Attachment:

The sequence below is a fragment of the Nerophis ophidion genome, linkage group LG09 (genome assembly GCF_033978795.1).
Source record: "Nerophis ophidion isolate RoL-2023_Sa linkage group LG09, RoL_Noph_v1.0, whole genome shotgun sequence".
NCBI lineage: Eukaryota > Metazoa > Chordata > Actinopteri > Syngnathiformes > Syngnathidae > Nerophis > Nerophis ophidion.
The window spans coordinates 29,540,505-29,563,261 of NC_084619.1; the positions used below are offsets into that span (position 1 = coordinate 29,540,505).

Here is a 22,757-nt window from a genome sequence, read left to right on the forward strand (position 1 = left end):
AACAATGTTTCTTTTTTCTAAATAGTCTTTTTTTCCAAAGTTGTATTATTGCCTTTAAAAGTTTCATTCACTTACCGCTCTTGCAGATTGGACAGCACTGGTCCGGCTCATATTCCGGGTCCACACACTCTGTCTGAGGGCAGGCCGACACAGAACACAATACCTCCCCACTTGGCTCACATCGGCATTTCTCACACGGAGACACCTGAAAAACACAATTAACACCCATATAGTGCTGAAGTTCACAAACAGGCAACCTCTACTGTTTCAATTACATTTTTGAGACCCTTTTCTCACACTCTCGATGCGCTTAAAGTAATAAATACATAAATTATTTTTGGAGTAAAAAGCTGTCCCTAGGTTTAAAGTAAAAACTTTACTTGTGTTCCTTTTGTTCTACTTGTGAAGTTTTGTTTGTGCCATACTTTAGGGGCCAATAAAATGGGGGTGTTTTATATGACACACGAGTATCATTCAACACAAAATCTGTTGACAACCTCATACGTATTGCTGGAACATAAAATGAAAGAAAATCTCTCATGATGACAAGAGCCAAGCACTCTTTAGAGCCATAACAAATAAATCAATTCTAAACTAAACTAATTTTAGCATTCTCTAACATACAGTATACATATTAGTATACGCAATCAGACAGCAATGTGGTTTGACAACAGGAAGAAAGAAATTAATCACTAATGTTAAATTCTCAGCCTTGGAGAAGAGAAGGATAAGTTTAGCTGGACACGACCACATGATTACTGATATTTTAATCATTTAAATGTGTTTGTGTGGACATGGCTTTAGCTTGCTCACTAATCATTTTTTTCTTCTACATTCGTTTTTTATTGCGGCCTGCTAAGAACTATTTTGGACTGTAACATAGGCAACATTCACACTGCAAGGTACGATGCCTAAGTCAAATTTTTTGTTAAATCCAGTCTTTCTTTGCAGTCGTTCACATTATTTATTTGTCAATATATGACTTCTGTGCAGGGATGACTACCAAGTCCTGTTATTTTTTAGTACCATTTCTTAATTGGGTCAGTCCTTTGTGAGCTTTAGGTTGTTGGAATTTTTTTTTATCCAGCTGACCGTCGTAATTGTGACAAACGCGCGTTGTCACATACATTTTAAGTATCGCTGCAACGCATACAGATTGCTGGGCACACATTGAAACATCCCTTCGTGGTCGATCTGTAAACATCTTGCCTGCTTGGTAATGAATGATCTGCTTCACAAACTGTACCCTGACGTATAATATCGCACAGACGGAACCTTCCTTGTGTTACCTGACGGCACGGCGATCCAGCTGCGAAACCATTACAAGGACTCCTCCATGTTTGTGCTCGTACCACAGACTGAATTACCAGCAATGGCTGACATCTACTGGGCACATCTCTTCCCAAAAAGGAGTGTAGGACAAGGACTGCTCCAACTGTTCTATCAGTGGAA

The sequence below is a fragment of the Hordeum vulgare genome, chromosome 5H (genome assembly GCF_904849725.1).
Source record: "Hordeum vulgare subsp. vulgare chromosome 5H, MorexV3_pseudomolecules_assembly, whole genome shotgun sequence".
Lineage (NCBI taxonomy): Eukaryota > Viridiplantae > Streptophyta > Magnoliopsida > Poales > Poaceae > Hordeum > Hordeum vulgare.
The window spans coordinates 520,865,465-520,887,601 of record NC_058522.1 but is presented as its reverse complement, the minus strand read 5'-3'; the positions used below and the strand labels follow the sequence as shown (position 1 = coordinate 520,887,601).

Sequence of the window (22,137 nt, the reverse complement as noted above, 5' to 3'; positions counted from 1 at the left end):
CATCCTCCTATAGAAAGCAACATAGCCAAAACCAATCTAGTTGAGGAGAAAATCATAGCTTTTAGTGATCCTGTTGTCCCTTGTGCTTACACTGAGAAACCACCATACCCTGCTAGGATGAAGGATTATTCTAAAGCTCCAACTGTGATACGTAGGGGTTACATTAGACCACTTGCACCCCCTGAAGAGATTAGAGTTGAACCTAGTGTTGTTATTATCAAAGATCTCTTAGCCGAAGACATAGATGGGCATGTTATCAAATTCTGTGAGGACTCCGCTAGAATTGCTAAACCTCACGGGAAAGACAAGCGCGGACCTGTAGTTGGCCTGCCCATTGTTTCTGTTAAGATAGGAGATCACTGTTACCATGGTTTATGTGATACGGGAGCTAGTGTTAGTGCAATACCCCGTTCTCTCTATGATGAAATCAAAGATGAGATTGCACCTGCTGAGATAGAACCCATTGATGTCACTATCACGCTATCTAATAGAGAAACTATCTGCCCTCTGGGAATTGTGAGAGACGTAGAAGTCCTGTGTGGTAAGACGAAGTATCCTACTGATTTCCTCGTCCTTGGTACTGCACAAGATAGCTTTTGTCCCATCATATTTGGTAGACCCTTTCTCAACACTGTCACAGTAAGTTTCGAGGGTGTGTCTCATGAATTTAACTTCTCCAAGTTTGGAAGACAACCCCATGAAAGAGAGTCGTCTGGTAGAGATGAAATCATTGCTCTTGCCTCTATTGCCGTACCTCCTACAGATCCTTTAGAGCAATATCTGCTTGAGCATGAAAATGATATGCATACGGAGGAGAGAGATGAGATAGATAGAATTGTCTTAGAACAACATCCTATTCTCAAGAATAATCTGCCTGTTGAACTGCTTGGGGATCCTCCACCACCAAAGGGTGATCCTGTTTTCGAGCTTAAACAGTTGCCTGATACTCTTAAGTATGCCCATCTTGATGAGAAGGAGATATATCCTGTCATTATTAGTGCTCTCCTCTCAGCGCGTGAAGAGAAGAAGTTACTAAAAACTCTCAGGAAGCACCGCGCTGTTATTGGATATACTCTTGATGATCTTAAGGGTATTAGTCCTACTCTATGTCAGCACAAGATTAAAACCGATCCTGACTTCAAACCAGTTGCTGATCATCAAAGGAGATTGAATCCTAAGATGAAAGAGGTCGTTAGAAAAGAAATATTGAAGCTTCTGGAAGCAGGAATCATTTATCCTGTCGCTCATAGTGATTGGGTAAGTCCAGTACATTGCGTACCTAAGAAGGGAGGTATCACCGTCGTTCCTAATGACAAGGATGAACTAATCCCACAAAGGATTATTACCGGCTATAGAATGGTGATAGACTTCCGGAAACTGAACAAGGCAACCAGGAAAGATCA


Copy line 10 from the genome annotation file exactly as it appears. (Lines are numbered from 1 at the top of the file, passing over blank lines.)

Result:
The window spans coordinates 520,865,465-520,887,601 of record NC_058522.1 but is presented as its reverse complement, the minus strand read 5'-3'; the positions used below and the strand labels follow the sequence as shown (position 1 = coordinate 520,887,601).